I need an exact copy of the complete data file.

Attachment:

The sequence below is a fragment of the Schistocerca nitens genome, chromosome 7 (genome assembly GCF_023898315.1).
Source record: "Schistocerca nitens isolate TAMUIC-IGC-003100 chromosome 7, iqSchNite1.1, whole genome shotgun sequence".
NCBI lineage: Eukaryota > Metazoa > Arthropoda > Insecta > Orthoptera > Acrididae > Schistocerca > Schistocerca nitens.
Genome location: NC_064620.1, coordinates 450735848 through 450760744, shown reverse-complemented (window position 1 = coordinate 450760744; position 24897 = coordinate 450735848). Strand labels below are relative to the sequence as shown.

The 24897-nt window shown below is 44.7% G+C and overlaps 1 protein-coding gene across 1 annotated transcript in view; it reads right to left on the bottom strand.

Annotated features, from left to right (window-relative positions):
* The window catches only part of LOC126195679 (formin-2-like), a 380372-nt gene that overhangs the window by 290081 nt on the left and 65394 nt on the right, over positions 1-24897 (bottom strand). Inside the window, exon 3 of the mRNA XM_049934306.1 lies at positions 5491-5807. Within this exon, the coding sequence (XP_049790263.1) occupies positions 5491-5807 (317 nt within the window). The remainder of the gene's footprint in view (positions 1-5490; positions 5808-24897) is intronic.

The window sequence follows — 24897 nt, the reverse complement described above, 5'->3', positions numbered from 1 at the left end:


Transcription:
The sequence below is a fragment of the Schistocerca nitens genome, chromosome 7 (genome assembly GCF_023898315.1).
Source record: "Schistocerca nitens isolate TAMUIC-IGC-003100 chromosome 7, iqSchNite1.1, whole genome shotgun sequence".
NCBI lineage: Eukaryota > Metazoa > Arthropoda > Insecta > Orthoptera > Acrididae > Schistocerca > Schistocerca nitens.
Genome location: NC_064620.1, coordinates 450735848 through 450760744, shown reverse-complemented (window position 1 = coordinate 450760744; position 24897 = coordinate 450735848). Strand labels below are relative to the sequence as shown.

The 24897-nt window shown below is 44.7% G+C and overlaps 1 protein-coding gene across 1 annotated transcript in view; it reads right to left on the bottom strand.

Annotated features, from left to right (window-relative positions):
* The window catches only part of LOC126195679 (formin-2-like), a 380372-nt gene that overhangs the window by 290081 nt on the left and 65394 nt on the right, over positions 1-24897 (bottom strand). Inside the window, exon 3 of the mRNA XM_049934306.1 lies at positions 5491-5807. Within this exon, the coding sequence (XP_049790263.1) occupies positions 5491-5807 (317 nt within the window). The remainder of the gene's footprint in view (positions 1-5490; positions 5808-24897) is intronic.

The window sequence follows — 24897 nt, the reverse complement described above, 5'->3', positions numbered from 1 at the left end: